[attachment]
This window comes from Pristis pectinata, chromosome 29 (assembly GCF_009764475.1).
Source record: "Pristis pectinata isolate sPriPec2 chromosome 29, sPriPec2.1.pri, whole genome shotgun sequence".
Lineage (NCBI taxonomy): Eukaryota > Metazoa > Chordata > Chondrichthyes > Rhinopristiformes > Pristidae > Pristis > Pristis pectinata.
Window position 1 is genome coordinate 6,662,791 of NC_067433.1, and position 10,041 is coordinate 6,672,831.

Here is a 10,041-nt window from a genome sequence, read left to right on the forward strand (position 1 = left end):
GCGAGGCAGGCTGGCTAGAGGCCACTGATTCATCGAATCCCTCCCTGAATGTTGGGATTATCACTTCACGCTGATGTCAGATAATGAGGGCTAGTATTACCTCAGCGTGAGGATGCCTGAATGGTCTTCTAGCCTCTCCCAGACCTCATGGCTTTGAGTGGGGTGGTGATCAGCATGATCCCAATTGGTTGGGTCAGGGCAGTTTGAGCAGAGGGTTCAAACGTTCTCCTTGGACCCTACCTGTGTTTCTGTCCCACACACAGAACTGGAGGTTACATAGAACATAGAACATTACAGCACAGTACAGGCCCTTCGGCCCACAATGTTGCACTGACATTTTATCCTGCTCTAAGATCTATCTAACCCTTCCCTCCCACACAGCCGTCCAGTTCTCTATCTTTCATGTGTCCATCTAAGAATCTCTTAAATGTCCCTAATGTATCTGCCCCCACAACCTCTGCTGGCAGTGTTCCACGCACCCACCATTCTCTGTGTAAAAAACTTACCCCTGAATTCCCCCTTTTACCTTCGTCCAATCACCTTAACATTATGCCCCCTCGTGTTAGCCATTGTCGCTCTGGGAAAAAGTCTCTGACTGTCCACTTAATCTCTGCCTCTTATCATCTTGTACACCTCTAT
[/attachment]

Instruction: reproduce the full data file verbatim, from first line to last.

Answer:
This window comes from Pristis pectinata, chromosome 29 (assembly GCF_009764475.1).
Source record: "Pristis pectinata isolate sPriPec2 chromosome 29, sPriPec2.1.pri, whole genome shotgun sequence".
Lineage (NCBI taxonomy): Eukaryota > Metazoa > Chordata > Chondrichthyes > Rhinopristiformes > Pristidae > Pristis > Pristis pectinata.
Window position 1 is genome coordinate 6,662,791 of NC_067433.1, and position 10,041 is coordinate 6,672,831.

Here is a 10,041-nt window from a genome sequence, read left to right on the forward strand (position 1 = left end):
GCGAGGCAGGCTGGCTAGAGGCCACTGATTCATCGAATCCCTCCCTGAATGTTGGGATTATCACTTCACGCTGATGTCAGATAATGAGGGCTAGTATTACCTCAGCGTGAGGATGCCTGAATGGTCTTCTAGCCTCTCCCAGACCTCATGGCTTTGAGTGGGGTGGTGATCAGCATGATCCCAATTGGTTGGGTCAGGGCAGTTTGAGCAGAGGGTTCAAACGTTCTCCTTGGACCCTACCTGTGTTTCTGTCCCACACACAGAACTGGAGGTTACATAGAACATAGAACATTACAGCACAGTACAGGCCCTTCGGCCCACAATGTTGCACTGACATTTTATCCTGCTCTAAGATCTATCTAACCCTTCCCTCCCACACAGCCGTCCAGTTCTCTATCTTTCATGTGTCCATCTAAGAATCTCTTAAATGTCCCTAATGTATCTGCCCCCACAACCTCTGCTGGCAGTGTTCCACGCACCCACCATTCTCTGTGTAAAAAACTTACCCCTGAATTCCCCCTTTTACCTTCGTCCAATCACCTTAACATTATGCCCCCTCGTGTTAGCCATTGTCGCTCTGGGAAAAAGTCTCTGACTGTCCACTTAATCTCTGCCTCTTATCATCTTGTACACCTCTAT